Let’s Advocate to Prevent Homelessness

Contributed by Carol McCreary

This year, Washington’s annual Homelessness and Housing Advocacy went from a single day in Olympia to a week-long, online-only meeting of 791 advocates, over a quarter of which had lived experience of homelessness. The week included an intensive introduction to all the housing equity bills in the current legislative session as well as opportunities to connect with other housing advocates in Legislative District 24 (which includes Jefferson County).

Here are the key measures that will help keep people safely housed:

  • Improve eviction protections and provide legal representation. SB 5160 / Sen Kuderer.  Rental assistance must be coupled with additional protections to keep tenants in their homes during and after the coronavirus pandemic. The Legislature should ensure that tenants cannot be evicted due to rent they were unable to pay during the eviction moratorium, that they are not denied future housing due to inability to pay rent during the pandemic, and that they are offered payment plans to catch up on rent. They should also be provided an attorney to argue their case against their landlord’s trained attorney.

  • Create a state rental assistance program to prevent evictions and homelessness. HB 1277 / Rep Ormsby. Approximately 175,000 people live in households behind on rent. Add to them people using credit cards or savings for rent. An estimated $100 million per month is needed to keep all rents paid, yet WA has received just $510 million in federal rental assistance. The Legislature should increase the state’s document recording fee by $100 to expand rental assistance to prevent evictions and homelessness. A home-buyer’s average fee, calculated over a 30-year mortgage, is about $6 a year. 

  • Require landlords to have a legitimate business reason to evict. HB 1236 / Rep Macri.  Most landlords in Washington can evict a tenant with just 20-days notice and without giving a reason. With Washington’s eviction moratorium expiring soon, landlords could circumvent tenant protections and simply evict with a 20-day no-cause notice. The Legislature should protect tenants by requiring landlords to have a legitimate business reason to terminate a tenancy. Without this policy change, rental assistance and other tenant protections won’t keep people safely housed.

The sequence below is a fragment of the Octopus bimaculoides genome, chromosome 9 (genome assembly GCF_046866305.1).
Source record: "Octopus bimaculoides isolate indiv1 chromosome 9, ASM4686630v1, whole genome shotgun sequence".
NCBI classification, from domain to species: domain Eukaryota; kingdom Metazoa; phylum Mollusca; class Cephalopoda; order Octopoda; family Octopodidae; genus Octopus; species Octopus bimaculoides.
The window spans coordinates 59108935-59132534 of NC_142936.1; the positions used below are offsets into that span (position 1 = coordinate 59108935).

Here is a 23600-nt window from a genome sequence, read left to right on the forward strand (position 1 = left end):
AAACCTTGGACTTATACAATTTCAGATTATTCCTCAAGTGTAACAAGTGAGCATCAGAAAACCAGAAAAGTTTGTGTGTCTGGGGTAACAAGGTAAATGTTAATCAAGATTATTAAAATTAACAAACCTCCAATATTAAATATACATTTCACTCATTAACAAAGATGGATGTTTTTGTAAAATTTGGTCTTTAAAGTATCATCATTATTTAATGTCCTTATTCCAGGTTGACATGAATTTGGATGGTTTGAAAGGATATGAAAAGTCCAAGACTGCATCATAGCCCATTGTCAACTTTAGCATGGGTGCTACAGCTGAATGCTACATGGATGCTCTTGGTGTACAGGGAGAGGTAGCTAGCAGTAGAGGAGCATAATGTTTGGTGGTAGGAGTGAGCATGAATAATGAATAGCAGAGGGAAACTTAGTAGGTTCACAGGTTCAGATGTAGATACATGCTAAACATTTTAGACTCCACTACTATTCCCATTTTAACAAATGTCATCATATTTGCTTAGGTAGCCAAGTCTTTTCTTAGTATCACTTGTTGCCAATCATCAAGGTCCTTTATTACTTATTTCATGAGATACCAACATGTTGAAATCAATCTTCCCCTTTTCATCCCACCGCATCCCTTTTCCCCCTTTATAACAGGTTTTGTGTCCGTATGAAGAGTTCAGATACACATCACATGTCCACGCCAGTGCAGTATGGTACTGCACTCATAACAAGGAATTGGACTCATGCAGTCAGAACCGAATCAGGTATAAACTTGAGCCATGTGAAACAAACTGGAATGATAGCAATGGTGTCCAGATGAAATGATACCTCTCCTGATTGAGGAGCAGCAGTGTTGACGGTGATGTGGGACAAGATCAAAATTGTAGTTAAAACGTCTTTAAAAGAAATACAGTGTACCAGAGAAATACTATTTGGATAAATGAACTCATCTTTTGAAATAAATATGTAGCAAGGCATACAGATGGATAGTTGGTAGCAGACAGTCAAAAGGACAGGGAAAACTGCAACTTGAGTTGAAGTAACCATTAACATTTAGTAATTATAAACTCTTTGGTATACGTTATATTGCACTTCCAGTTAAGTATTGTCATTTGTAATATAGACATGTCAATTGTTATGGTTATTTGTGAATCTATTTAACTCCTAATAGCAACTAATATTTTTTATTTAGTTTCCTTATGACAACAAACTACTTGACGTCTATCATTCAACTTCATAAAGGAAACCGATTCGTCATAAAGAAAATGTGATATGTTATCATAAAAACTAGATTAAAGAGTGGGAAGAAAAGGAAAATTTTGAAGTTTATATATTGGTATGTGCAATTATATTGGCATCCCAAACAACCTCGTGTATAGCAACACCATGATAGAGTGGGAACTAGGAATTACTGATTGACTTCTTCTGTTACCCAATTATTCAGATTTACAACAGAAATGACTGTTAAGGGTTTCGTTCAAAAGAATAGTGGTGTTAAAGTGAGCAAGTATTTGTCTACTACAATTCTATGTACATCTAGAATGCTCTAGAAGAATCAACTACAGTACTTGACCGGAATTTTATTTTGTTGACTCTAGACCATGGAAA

• Prioritize  Capital Budget  investments  proposed by Gov. Inslee to increase affordable housing and shelter.  $240 million for the Housing Trust Fund. $10 million to preserve affordable housing at risk of loss. $70 million for the rapid acquisition of properties newly for sale due to the economic downturn.  $40 million for enhanced shelter capacity grants.  Sign your support.


The next two weeks are crucial and online participation is effective! Opt to receive action alerts with links that are tailored to decisions your legislators will make that day or week. Sign up here.

Track these bills, and more, using the Washington Low Income Housing Alliance Bill Tracker.

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